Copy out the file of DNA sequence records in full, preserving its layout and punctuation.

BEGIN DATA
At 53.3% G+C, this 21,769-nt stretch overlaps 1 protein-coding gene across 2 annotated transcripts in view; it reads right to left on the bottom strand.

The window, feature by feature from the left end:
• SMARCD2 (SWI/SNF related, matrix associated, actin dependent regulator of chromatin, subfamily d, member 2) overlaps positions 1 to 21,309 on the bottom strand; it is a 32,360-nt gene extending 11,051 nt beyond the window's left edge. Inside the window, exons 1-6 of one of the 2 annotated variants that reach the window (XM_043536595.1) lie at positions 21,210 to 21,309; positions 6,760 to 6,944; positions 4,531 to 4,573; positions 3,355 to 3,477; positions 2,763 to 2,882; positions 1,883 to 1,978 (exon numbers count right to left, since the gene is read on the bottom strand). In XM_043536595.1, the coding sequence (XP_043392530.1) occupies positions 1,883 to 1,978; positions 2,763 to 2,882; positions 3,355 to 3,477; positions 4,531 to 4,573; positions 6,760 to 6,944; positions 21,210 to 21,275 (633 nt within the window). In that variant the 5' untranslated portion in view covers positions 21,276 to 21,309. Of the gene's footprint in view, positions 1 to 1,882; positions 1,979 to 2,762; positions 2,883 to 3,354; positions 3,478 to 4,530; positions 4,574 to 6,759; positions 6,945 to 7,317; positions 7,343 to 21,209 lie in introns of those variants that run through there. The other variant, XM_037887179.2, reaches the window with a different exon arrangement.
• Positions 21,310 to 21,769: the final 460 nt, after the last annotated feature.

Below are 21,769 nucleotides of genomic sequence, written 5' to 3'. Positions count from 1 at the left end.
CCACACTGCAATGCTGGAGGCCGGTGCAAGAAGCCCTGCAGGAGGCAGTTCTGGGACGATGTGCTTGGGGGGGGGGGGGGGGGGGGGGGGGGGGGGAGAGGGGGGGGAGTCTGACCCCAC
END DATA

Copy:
At 53.3% G+C, this 21,769-nt stretch overlaps 1 protein-coding gene across 2 annotated transcripts in view; it reads right to left on the bottom strand.

The window, feature by feature from the left end:
• SMARCD2 (SWI/SNF related, matrix associated, actin dependent regulator of chromatin, subfamily d, member 2) overlaps positions 1 to 21,309 on the bottom strand; it is a 32,360-nt gene extending 11,051 nt beyond the window's left edge. Inside the window, exons 1-6 of one of the 2 annotated variants that reach the window (XM_043536595.1) lie at positions 21,210 to 21,309; positions 6,760 to 6,944; positions 4,531 to 4,573; positions 3,355 to 3,477; positions 2,763 to 2,882; positions 1,883 to 1,978 (exon numbers count right to left, since the gene is read on the bottom strand). In XM_043536595.1, the coding sequence (XP_043392530.1) occupies positions 1,883 to 1,978; positions 2,763 to 2,882; positions 3,355 to 3,477; positions 4,531 to 4,573; positions 6,760 to 6,944; positions 21,210 to 21,275 (633 nt within the window). In that variant the 5' untranslated portion in view covers positions 21,276 to 21,309. Of the gene's footprint in view, positions 1 to 1,882; positions 1,979 to 2,762; positions 2,883 to 3,354; positions 3,478 to 4,530; positions 4,574 to 6,759; positions 6,945 to 7,317; positions 7,343 to 21,209 lie in introns of those variants that run through there. The other variant, XM_037887179.2, reaches the window with a different exon arrangement.
• Positions 21,310 to 21,769: the final 460 nt, after the last annotated feature.

Below are 21,769 nucleotides of genomic sequence, written 5' to 3'. Positions count from 1 at the left end.
CCACACTGCAATGCTGGAGGCCGGTGCAAGAAGCCCTGCAGGAGGCAGTTCTGGGACGATGTGCTTGGGGGGGGGGGGGGGGGGGGGGGGGGGGGGAGAGGGGGGGGAGTCTGACCCCAC